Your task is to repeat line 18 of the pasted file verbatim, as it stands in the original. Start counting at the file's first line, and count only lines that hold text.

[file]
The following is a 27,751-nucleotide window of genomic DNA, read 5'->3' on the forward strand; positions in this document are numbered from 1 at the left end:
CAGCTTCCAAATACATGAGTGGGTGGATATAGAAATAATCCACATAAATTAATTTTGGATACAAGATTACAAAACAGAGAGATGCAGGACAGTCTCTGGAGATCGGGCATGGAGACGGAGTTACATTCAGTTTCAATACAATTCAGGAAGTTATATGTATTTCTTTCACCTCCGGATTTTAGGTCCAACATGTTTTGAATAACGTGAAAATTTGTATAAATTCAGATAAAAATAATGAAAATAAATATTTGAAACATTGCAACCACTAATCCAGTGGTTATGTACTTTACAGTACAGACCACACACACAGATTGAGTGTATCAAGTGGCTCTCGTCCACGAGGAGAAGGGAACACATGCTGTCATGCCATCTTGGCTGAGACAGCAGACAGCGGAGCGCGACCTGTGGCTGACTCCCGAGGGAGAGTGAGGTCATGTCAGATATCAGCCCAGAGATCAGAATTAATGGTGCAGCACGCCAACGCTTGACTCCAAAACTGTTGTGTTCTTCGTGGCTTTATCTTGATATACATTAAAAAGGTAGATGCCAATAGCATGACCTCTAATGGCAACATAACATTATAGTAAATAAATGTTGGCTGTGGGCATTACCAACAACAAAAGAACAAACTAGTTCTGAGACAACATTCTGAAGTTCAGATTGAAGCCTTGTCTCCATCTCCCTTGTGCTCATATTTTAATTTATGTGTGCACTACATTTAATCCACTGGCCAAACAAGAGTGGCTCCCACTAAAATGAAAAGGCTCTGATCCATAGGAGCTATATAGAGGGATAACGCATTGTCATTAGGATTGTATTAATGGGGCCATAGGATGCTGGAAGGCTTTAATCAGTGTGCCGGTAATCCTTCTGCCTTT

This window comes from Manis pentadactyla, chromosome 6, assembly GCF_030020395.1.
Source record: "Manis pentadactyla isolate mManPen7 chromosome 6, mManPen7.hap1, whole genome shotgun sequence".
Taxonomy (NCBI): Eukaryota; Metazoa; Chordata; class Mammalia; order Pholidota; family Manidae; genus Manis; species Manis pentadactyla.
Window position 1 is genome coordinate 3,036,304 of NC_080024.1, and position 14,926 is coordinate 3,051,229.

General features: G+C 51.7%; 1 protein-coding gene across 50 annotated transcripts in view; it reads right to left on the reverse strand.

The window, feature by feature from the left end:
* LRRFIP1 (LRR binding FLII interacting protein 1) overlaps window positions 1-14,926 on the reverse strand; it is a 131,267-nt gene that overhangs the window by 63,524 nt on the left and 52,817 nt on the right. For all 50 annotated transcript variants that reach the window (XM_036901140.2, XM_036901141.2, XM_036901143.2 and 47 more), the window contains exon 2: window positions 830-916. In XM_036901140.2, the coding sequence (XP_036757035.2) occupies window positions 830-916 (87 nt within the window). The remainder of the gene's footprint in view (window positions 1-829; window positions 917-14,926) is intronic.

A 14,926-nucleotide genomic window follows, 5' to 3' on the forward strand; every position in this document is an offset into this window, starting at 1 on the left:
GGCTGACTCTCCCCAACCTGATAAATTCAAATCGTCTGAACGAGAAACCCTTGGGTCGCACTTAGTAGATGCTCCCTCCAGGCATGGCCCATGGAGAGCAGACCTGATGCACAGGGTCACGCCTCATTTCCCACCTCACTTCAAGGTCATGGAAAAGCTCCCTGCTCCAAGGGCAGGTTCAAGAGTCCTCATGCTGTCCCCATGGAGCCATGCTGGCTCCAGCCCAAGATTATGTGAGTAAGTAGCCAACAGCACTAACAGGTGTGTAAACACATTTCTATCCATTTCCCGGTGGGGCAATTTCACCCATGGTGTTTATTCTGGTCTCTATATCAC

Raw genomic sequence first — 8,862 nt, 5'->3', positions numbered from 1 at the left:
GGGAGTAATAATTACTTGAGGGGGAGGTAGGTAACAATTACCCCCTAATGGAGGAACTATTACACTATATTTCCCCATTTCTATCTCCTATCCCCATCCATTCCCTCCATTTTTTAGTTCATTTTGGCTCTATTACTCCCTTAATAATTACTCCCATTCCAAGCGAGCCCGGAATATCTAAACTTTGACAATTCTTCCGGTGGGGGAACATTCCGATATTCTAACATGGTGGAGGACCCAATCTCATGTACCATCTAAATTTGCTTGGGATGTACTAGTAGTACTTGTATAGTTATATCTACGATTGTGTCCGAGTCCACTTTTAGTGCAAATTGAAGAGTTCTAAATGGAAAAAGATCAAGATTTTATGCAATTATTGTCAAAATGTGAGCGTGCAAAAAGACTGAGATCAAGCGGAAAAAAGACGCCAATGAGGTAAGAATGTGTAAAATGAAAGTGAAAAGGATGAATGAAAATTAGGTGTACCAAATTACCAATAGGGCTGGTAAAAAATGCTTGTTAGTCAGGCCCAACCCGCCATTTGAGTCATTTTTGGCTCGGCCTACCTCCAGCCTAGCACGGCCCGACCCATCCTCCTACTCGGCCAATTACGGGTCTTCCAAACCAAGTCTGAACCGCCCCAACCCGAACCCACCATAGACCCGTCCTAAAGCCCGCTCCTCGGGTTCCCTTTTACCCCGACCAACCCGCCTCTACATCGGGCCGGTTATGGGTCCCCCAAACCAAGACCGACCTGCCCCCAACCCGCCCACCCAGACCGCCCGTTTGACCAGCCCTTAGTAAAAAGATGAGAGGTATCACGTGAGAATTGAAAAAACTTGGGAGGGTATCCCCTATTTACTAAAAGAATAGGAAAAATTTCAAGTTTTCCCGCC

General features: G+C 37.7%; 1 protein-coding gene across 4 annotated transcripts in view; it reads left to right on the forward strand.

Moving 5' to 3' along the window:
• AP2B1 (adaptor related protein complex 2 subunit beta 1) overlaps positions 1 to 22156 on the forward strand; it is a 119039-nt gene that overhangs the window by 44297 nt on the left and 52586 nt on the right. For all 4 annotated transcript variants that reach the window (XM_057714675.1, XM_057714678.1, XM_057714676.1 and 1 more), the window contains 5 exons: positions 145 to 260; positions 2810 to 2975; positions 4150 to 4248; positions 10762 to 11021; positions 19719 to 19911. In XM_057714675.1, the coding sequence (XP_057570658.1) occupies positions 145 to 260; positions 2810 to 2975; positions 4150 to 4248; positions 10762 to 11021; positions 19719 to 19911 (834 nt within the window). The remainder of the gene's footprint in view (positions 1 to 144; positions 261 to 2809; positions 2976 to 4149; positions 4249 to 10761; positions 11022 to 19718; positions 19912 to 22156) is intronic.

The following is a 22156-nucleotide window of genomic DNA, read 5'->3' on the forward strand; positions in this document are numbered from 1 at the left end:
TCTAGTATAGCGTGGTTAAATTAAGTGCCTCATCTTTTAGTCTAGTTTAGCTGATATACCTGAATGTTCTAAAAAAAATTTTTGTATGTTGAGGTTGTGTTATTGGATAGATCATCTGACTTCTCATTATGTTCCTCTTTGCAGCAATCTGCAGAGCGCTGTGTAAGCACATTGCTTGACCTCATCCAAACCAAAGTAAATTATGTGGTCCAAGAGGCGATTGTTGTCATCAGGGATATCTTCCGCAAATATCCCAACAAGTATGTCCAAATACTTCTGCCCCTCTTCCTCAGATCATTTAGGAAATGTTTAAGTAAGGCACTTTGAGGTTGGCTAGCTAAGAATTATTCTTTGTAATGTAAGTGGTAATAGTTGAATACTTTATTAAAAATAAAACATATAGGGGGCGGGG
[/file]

TCTAGTATAGCGTGGTTAAATTAAGTGCCTCATCTTTTAGTCTAGTTTAGCTGATATACCTGAATGTTCTAAAAAAAATTTTTGTATGTTGAGGTTGTGTTATTGGATAGATCATCTGACTTCTCATTATGTTCCTCTTTGCAGCAATCTGCAGAGCGCTGTGTAAGCACATTGCTTGACCTCATCCAAACCAAAGTAAATTATGTGGTCCAAGAGGCGATTGTTGTCATCAGGGATATCTTCCGCAAATATCCCAACAAGTATGTCCAAATACTTCTGCCCCTCTTCCTCAGATCATTTAGGAAATGTTTAAGTAAGGCACTTTGAGGTTGGCTAGCTAAGAATTATTCTTTGTAATGTAAGTGGTAATAGTTGAATACTTTATTAAAAATAAAACATATAGGGGGCGGGG